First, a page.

A dramatic change is occurring in the perception of the worldwide market about the strategic importance of the accounts payable department. Business leaders are beginning to understand its importance in the making of primary monetary decisions. This is a clear win for businesses everywhere. In spite of this, stubborn perceptions still exist at the level of the average business.
The perceived value of the accounts payable department has a direct effect on the resources that will be allocated to invest in AP automation. If business leaders are going to release the finances necessary to convert to electronic invoicing, they must first be able to understand that the accounts payable department has a much greater value for the organization than its simple day-to-day clerical functions. The key question is how to overcome misperceptions about departmental value.
The Critical Role of the AP Department
In a recent article titled, “ePayables 2016: AP’s Perception Problem,” the authors Andrew Bartolini and Matthew Delman make the case that the accounts payable department in any organization is not only important to its success, but it is a lynchpin around which the activities of other departments revolve. The data collected through cash transactions that are made in accounts payable have a bearing on virtually every other department. The truth is that accounts payable has always had this potential, although it is only now being realized, with the emergence of automation that allows better data retrieval and analysis.
Conditions are now ripe for a change in perception. Once perception comes in line with this reality, financing will be allocated to integrate accounts payable automation so that AP can become the intelligence hub it was meant to be. Accounts payable can then utilize e-invoicing data to influence cash flow analysis, supplier rationalization and performance, and primary decisions about the effective use of working capital. Such tools as dynamic discounting can be used to increase cash flow.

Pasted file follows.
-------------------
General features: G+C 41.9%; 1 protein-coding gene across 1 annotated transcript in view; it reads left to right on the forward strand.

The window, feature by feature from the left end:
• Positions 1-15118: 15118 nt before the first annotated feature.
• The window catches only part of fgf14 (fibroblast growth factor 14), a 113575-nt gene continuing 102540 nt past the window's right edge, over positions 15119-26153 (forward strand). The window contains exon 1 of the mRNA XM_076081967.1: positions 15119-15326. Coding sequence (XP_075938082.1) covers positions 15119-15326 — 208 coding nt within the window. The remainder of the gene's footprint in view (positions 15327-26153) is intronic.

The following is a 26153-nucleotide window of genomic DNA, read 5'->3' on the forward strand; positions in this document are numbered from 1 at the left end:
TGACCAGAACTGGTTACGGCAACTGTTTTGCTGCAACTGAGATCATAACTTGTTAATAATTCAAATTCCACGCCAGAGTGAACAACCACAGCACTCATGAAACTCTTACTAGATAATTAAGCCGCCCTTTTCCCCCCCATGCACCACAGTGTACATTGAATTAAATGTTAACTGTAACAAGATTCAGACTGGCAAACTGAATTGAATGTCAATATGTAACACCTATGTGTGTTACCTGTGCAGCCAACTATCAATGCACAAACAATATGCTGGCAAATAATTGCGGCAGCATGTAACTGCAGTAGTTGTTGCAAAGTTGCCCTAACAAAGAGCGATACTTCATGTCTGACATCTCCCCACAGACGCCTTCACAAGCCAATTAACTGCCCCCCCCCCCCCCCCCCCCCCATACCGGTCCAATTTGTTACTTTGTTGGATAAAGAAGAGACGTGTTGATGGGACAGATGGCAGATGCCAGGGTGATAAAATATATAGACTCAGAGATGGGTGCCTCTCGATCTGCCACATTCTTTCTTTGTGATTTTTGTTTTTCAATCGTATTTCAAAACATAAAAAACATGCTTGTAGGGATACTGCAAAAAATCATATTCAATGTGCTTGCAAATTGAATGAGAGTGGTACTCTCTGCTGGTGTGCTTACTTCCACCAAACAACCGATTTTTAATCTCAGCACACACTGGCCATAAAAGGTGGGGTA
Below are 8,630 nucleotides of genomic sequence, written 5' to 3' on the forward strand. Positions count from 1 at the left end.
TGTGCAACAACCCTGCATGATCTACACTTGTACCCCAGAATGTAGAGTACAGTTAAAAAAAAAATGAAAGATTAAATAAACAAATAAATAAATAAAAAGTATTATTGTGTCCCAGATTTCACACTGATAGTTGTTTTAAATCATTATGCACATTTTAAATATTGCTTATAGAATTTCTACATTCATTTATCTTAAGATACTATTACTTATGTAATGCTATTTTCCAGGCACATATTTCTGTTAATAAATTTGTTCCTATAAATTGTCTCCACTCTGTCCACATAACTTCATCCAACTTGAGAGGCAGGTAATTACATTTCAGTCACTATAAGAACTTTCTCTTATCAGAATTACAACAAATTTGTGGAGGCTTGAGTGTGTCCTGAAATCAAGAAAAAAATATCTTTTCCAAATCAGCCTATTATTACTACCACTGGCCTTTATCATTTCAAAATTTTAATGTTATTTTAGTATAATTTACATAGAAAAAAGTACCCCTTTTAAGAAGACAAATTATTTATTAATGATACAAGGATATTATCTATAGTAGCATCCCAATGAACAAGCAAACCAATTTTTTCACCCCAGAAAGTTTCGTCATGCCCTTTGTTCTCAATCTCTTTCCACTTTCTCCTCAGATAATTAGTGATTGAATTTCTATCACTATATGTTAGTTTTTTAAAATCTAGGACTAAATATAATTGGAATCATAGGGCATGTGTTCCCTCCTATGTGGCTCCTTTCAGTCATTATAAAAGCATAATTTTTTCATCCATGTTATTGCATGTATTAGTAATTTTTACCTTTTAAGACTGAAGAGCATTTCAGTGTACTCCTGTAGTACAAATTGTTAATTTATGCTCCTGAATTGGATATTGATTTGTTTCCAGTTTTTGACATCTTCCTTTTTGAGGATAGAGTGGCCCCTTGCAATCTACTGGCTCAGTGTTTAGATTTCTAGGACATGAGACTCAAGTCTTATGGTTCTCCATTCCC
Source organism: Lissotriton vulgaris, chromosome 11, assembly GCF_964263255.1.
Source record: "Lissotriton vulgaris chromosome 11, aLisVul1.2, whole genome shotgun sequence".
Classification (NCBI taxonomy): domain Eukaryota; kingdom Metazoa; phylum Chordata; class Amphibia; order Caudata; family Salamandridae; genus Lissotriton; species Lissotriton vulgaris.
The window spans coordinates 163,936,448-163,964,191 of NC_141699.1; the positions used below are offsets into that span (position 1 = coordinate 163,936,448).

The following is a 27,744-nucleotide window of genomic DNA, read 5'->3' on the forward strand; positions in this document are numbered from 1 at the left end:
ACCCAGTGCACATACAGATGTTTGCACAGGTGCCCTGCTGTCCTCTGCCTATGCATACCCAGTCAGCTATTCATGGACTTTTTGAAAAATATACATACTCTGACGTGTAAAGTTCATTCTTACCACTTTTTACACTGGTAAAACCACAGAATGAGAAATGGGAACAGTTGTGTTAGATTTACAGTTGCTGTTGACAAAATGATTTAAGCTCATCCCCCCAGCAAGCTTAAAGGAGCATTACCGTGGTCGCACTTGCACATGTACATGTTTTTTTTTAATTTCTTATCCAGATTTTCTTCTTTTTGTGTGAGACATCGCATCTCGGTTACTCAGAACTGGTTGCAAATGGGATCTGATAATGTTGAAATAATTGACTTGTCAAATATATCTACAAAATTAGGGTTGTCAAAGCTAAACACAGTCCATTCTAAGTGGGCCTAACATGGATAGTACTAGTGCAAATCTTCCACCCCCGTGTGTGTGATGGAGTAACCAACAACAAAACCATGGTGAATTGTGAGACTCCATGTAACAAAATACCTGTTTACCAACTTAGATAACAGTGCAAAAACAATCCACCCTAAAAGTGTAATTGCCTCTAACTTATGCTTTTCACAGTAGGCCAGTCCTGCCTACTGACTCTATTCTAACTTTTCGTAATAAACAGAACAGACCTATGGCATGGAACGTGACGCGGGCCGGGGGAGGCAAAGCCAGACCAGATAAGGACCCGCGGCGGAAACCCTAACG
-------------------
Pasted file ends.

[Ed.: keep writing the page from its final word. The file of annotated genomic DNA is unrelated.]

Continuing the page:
Steps to Overcoming Stubborn Misperceptions
Changes in perception are often slow, but they can happen more quickly with the right steps taken. AP team leaders can take an active role in driving the change in outlook, by first demonstrating the increased value of their department.
Similar to an employee whose ultimate goal is to ask for a raise, the AP department should be willing to go beyond its normal boundaries in order to prove its budgetary value. Mr. Bartolini and Mr. Delman suggest that the best way to do this is to increase collaboration and communication with two of its closest partners: treasury and procurement.
In order to cement these relationships, AP team leaders can give procurement and treasury better access to their internal data to fulfill common goals. They can assist treasury in developing better management strategies and providing more concise forecasts. They can help procurement to develop a stronger supplier base that is more effective and more contract compliant. They can also prove the relevance of the AP department by adjusting daily departmental strategies so that they better conform to those of the company at large.
Offering such assistance without being asked will put the AP team in a better position to receive the advocacy they need to get budgetary approval of AP automation. When business executives realize that the accounts payable department has potential for valuable intelligence that can lead to increased cost savings, investing in automation to enhance its capabilities becomes an easy decision.
Andrew Bartolini and Matthew Delman, “ePayables 2016: AP’s Perception Problem”: http://cporising.com: June 24, 2016